SpaceX successfully launched its Falcon 9 rocket and Crew Dragon spacecraft with astronauts Bob Behnken and Doug Hurley aboard on Saturday, May 30. This historic mission comes nine years after NASA shut down its space shuttle program in 2011 and is the first time NASA astronauts have launched in a commercially built and operated aircraft, according to NASA.
This mission has been a long time in the making.
“It’s been 18 years working towards this goal, so it’s hard to believe that it’s happened,” SpaceX founder and CEO Elon Musk said in a post-launch conference. “I’m really quite overcome with emotion on this day, so it’s kind of hard to talk, frankly.”
The Crew Dragon traveled for 19 hours before docking on the International Space Station on early Sunday morning.
Upon reaching the International Space Station, Behnken said “we are looking forward to contributing in any way we can.”
Tradition and Innovation
The launch, originally scrubbed 17 minutes before liftoff on May 27 because of bad weather, took place in Florida, on the same launchpads which were used for NASA’s Apollo missions and space shuttles.
Prior to liftoff, Behnken announced “SpaceX, Dragon, we’re go for launch, let’s light this candle,” mirroring what astronaut Alan Shepard, the first American in space, said before launching in 1961.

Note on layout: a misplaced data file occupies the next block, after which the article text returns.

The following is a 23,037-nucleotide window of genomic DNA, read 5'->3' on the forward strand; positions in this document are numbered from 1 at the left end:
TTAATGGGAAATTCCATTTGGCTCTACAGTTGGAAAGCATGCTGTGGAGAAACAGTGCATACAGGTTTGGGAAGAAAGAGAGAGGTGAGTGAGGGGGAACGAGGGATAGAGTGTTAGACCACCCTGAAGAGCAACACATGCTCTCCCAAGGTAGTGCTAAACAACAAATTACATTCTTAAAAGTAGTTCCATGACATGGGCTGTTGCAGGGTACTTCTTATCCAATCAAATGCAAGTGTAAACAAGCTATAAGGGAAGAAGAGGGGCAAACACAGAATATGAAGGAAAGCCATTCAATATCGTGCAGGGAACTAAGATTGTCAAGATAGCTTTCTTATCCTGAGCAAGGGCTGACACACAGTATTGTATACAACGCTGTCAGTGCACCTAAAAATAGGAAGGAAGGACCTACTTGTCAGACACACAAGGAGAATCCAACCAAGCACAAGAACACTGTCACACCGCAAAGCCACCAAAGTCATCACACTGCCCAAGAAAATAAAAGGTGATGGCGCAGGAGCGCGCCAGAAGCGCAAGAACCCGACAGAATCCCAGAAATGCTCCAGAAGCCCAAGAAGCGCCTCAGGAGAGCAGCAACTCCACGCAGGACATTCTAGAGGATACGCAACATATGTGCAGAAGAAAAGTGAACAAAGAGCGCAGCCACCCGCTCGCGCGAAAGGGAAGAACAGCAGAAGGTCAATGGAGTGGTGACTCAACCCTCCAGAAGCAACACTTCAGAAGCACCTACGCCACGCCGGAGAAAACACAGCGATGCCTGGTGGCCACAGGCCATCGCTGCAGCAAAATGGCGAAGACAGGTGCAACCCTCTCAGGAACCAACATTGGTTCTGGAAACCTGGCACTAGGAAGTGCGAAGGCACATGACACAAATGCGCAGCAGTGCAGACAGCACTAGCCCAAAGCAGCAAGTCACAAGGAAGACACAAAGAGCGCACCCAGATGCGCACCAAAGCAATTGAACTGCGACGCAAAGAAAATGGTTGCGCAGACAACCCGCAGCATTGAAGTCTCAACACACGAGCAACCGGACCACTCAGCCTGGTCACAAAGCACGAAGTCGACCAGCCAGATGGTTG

Behnken and Hurley chose to name their ship Endeavor, a homage to their first space flights in the original NASA shuttle Endeavor.
While alluding to iconic moments in space exploration, SpaceX’s mission also set new precedents. On Saturday’s mission, SpaceX successfully relanded their Falcon 9 boosters on the drone ship “Of Course I Still Love You in Port Carnevale, Florida,” according to SpaceX’s launch live stream.
This landing was important for SpaceX, which has been focusing on creating reusable rockets to reduce the cost of space travel.
Pioneering Commercial Space Flight
In 2010, President Barack Obama started the Commercial Crew Development (CCD) program to contract private companies for space missions, according to The New York Times. Since then, NASA has partnered with more than a dozen companies on a range of different technological projects.
As part of this CCD program, in 2014, SpaceX received $2.6 billion to develop its rockets which would carry astronauts to and from a low-Earth orbit, according to Time.
“This is an opportunity for everybody to reflect on humanity and what we can do when we work together, when we strive and when we achieve,” reflecting on the importance of the NASA-SpaceX partnership Jim Bridenstine, Administrator of NASA, said.
This launch is the first of SpaceX’s many missions. They are contracted by NASA to launch Crew-1 in the next few months, which will carry four astronauts to space according to CNN.
This is just the beginning of SpaceX and the era of commercial spaceflight.
“Today’s launch makes clear the commercial space industry is the future,” President Donald Trump said.